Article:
As shown in FIGS. 4 and 5, the bottom frame half 62 includes a bottom molded plastic body 90 and a bottom sheet metal cover part 92. Similarly, the top frame half 60 includes a top molded plastic body 94 and a top sheet metal cover part 96. The bottom cover part 92 is formed of stainless steel of 0.2 mm thickness, which is bent to the configuration shown, with entrapment parts or tabs 100 anchoring the sheet metal to the plastic body. Similarly, the top sheet metal cover portion 96 is bent to the configuration shown, and has entrapable parts or tabs 102 that are molded to the top plastic body 94 to fix them together. The sheet metal cover parts provide EMI (electromagentic interference) shielding, and provides a scratch-resistant outer surface.
The circuit board 64 is mounted on the top plastic body 94, at laterally opposite sides of the body. Opposite side portion of the circuit board lie on shelves 104 formed by recesses. The lower surface 106 of the circuit board preferably lies at or slightly above the top of the adaptor slot 20. The top and bottom frame halves have facing surfaces 110, 112 at laterally L opposite sides of the adaptor, to guide the smart card 30 in forward and rearward directions. It is noted that the thickness C of the adaptor slot is about 1 mm, with a clearance E of about 0.2 mm between the top of the smart card and the top frame surface 110. The smart card is generally pushed downward against the lower frame surface 112, especially against the lower plastic body surface 114 near the lateral middle of the slot, primarily due to the downward force of the pad-engaging contacts 32 of the card connector in the adaptor.
While the front portion of the smart card may not be laterally confined by the adaptor, the rear of the smart card is confined by the extension 50 shown in FIG. 1, which has the side guide walls 52, 54.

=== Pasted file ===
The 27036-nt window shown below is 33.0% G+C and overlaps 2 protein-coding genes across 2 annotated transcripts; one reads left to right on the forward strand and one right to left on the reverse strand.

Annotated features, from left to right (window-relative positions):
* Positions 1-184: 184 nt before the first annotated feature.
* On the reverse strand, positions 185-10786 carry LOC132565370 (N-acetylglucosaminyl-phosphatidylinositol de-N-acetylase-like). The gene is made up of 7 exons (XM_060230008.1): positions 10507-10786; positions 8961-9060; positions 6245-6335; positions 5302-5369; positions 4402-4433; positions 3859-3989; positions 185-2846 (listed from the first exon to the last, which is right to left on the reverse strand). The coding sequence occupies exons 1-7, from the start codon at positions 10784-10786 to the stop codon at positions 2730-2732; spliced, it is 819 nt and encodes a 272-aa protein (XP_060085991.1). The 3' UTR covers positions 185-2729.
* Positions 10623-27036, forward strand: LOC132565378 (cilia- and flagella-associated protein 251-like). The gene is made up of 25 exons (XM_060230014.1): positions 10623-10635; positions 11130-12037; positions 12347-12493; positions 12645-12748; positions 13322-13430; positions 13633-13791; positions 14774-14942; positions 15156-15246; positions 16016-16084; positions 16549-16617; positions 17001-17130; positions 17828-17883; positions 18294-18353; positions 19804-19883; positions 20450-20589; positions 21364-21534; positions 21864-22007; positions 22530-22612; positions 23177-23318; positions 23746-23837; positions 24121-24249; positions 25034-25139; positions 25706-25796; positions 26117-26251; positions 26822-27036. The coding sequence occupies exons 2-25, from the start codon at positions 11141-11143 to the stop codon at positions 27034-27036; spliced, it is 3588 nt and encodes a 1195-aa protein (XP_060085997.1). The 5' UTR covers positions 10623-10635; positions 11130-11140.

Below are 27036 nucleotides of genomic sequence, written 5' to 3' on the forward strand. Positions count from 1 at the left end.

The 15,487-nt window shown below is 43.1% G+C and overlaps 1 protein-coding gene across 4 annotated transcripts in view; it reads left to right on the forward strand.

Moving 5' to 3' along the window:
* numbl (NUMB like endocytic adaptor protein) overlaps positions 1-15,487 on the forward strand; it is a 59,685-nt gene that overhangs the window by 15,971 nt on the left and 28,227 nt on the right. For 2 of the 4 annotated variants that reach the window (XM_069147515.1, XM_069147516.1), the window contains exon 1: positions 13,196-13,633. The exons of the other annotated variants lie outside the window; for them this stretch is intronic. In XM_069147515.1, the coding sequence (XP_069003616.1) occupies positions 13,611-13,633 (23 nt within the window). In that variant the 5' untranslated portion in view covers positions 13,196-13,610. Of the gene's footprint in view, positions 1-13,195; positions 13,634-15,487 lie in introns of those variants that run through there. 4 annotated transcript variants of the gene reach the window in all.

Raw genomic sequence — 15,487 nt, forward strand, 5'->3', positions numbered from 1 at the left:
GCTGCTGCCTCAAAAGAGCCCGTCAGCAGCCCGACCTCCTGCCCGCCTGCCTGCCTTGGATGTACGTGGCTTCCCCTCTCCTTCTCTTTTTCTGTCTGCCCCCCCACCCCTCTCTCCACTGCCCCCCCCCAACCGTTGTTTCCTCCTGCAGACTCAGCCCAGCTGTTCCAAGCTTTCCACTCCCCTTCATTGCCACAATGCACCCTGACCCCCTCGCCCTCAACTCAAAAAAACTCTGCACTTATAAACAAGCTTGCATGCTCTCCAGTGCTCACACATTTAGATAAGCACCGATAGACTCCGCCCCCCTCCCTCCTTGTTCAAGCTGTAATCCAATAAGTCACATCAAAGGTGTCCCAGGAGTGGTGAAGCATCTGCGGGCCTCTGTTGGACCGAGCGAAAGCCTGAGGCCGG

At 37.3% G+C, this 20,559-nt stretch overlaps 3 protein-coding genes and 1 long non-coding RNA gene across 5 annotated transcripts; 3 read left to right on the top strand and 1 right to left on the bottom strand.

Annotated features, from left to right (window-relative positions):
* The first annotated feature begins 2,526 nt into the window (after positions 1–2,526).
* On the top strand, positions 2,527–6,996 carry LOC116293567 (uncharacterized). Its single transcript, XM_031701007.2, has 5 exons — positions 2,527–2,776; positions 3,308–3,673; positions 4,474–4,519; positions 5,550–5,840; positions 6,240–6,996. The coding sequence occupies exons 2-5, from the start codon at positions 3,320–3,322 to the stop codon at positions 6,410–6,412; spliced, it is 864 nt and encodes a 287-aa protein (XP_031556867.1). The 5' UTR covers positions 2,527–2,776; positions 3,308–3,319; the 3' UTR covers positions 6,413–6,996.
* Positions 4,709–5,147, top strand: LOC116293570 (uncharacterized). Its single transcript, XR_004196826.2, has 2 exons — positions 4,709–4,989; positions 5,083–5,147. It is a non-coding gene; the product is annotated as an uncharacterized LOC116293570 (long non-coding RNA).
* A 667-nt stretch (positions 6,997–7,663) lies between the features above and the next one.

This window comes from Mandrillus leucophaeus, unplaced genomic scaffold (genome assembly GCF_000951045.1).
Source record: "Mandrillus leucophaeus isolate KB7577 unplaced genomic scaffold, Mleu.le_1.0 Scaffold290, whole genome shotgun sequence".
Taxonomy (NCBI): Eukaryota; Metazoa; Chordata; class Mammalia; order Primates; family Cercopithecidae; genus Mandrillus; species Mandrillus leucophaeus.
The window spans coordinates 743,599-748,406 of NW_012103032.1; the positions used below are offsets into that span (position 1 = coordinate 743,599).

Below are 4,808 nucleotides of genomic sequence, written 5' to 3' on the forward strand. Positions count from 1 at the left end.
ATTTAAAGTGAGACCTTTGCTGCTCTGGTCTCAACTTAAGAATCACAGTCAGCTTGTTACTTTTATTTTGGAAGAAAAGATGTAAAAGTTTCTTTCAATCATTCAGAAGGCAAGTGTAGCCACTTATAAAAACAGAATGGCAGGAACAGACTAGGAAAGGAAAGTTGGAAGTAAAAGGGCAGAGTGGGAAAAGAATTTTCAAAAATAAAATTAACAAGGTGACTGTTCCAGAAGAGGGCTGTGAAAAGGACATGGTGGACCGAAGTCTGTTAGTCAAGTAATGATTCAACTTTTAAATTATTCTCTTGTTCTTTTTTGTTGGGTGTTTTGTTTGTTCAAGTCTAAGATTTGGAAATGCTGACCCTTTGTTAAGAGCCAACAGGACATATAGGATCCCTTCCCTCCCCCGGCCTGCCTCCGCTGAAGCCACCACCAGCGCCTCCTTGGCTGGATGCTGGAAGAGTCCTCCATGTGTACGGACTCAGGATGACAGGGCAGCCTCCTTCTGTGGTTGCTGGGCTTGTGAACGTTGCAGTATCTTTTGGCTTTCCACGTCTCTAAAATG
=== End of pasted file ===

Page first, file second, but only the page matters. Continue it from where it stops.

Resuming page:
The adaptor is assembled by installing the card connector 66 (FIG. 2) on the circuit board, with tails on the pad-engaging contacts 32 soldered to circuit board traces 120 and with the front connector 68 installed with its lugs 122 received in lug-receiving slots 124 at opposite sides of the front ends 130, 132 of the bottom and top frame halves. The front ends 130, 132 of the frame halves lie forward of the front end 134 of the slot, with the frame halves forming front stops that limit forward movement of the smart card to its fully installed position wherein the card leading edge lies at the front stops. Then, the top and bottom frame halves are permanently fixed together.
The top and bottom frame halves are permanently fixed together by sonically (usually ultrasonically) welding them together. Such welding together occurs at the front ends 136, 138 of the bottom and top plastic bodies, and at rear end parts 140, 142 of the plastic bodies, which lie on laterally opposite sides of the rear extension 50. FIGS. 6 and 7 show details of one side of the front end 138 of the top frame half 60, and of the front end 136 of the bottom frame half 62. The bottom frame half has a base portion 150 lying in a first plane 152. The top half has a base portion 154 lying in the first plane 152 when the bottom and top halves are pressed together. With the bottom and top halves pressed together, ultrasonic energy is passed between them to ultrasonically weld the base portions 150, 154 together. Welding also can occur at mid portions 155, 156 of the body front ends. It is noted that each frame half is symmetrical about a vertical plane extending through the adaptor longitudinal axis (except possibly for small keys at opposite edges of the front end of the adaptor). Welding of the bodies occurs at the front ends 136, 138 of the bottom and top plastic bodies. In addition, the bottom plastic body has an upward projection 160 that lies in a top body recess 162, where ultrasonic welding also occurs, including at side surfaces 164 of the projection and recess. The projection and recess also help to align the bodies when they are to be welded.